You Must Believe In Spring
Bill Evans & Tony Bennett
Together Again (Remastered)
Blah, Blah, Blah: You’d like to think that there’s absolutely no limits on human achievement. But when you look at the two albums that these two jazz legends recorded together, it’s easy to conclude that nope…that really was as good as any record will ever get. They’re the product of a certain era that ended twenty years ago or more.
You start off with an appreciation for how hard it is to build a Tony Bennett or a Bill Evans in the first place. Tony Bennett has been a vocalist for sixty years; he’s spent the past fifteen or twenty of those as the undisputed Dean of American Jazz Singers. A career like that will never happen again. If a singer becomes a star, he’s got about eight good years in him before he’s either unemployable or so rich that he’d rather put down the microphone and pick up a game controller instead. And the “middle class” doesn’t seem to exist any more. You can’t toil for years making an honest living and honing your craft. You can stick out for five years at best before you have to throw in the towel and take a job at your uncle’s worm farm.
There are jazzmen as talented as Bill Evans, but they just don’t reach the same level of power and prominence these days.
But…okay. Let’s culture one more specimen of each in a lab. You get an “A” for effort (as well as for having the guts to tamper in God’s domain) but there’s still no chance that this Chad Bennett and Troy Evans will get a chance to take part in such a longstanding and fruitful collaboration. Maybe Chad will do one track on Troy’s next CD and vice-versa but honestly…why would either artist’s management approve such a deal? Troy can work just as hard on his own album without having to split the proceeds.
No, if they ever did a whole album, it’d only be after both of ’em were way past their prime and unable to sell a CD or a tour under their own steam.
So cherish these two albums. It features two brilliant artists at the peak of their powers and their talents fit together perfectly. It’s just Bennett’s voice and Evans’ piano. No big bands or studio hocus-pocus. Not necessary!
This track in particular is amazingly powerful. “You Must Believe In Spring” bumps the toggle switch on your melancholy. If your heart is broken, this song will mend it. It’ll immediately restore your hope for a brighter day and your faith that one day, love shall indeed return to your life.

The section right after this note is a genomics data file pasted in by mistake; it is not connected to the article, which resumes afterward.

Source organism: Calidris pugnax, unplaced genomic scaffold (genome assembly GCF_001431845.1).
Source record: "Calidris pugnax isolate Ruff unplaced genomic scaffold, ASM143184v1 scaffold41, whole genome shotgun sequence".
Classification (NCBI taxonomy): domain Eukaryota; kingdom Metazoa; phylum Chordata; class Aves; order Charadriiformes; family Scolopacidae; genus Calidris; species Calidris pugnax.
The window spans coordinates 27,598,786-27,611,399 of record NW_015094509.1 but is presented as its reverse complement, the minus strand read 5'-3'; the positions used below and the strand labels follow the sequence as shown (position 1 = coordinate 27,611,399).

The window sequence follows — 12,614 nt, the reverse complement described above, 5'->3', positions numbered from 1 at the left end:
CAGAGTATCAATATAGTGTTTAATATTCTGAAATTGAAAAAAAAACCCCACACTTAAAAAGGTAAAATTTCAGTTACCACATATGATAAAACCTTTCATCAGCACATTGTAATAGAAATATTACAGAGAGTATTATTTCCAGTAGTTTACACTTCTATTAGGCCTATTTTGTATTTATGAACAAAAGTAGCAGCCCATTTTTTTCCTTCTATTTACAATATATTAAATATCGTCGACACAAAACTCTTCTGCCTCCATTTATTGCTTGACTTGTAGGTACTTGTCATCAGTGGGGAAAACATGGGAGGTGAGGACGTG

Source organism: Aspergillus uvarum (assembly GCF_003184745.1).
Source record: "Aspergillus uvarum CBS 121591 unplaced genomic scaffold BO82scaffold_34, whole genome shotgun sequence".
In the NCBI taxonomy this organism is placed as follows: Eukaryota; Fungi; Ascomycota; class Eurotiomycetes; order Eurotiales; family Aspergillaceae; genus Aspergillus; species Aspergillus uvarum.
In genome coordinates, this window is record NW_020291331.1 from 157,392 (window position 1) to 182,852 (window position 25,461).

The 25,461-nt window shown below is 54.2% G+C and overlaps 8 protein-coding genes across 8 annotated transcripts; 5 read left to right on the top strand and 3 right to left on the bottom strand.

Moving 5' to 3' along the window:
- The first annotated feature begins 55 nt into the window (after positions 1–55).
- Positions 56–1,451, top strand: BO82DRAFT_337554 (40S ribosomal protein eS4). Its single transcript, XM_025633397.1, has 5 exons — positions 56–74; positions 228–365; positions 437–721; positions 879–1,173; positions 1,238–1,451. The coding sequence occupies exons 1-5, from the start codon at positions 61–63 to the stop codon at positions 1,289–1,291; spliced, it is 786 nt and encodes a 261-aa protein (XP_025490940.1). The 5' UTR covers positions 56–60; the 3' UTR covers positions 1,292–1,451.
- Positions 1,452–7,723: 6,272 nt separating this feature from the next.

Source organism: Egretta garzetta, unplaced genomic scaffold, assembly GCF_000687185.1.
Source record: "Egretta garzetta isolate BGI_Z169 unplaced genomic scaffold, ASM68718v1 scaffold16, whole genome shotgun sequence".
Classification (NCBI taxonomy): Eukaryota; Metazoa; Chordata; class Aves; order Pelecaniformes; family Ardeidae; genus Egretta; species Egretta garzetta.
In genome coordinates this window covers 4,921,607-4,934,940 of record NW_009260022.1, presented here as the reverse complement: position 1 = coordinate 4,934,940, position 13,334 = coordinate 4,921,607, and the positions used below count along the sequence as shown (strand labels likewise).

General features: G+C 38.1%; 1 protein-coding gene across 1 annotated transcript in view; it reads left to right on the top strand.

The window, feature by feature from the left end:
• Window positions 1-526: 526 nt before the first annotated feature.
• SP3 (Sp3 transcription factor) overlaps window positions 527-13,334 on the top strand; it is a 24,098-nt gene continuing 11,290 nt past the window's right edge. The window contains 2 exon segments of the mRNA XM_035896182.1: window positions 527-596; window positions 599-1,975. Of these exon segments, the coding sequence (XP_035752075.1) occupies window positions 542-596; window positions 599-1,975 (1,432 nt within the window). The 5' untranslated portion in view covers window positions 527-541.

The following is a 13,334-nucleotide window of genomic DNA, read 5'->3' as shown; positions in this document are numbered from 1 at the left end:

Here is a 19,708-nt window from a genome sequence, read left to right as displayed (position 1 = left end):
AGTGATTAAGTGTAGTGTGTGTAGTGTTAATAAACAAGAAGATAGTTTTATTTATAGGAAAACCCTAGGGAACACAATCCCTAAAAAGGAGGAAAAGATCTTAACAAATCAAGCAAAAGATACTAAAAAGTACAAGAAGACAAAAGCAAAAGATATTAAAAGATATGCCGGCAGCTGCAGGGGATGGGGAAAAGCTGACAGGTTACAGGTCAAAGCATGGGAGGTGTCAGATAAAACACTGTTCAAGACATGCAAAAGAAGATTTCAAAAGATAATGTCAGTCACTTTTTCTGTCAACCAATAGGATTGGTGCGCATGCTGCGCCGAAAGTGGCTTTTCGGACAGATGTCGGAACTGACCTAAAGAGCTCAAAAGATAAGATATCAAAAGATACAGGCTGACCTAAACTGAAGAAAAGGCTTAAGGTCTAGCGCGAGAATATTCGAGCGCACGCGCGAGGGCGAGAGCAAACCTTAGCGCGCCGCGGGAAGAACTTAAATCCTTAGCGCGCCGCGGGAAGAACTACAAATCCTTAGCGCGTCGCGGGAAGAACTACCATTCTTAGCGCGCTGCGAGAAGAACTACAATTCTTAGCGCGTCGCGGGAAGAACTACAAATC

…but if you’ve already gotten over her (or him), this song will break your heart alllll over again. Even if it ended, like, ten freakin’ years ago.
Still, it’s well worth the emotional risk. If you listen to it twice in a row — and you’ll want to — you’ll find yourself right back where you started, heartbrokenness-wise. So no harm done, really, so long as you stick to even numbers.
Why I Bought It In The First Place: It’s Tony Bennett, for God’s sake. My first Tony Bennett album was “The Art Of Excellence,” which I bought on cassette in high school. I’ve no idea why I bought it. I think I was in one of those “I refuse to leave this store without buying an album” moods. The cover caught my eye and I was a little curious about what a whole album by the “I Left My Heart In San Francisco” guy would sound like.
I quickly realized that Mr. Bennett is the real deal and set out to buy anything and everything with his name on it. “Basie Swings, Bennett Sings”: got it. “Tony Bennett At Carnegie Hall”: got it. “Tony Bennett’s ‘I Left My Char In San Francisco’ Self-lighting Briquettes”: a staple at my family barbecues.
The moral of the story: when you’re in the mood to buy something, go with Tony Bennett. He’s always the right answer.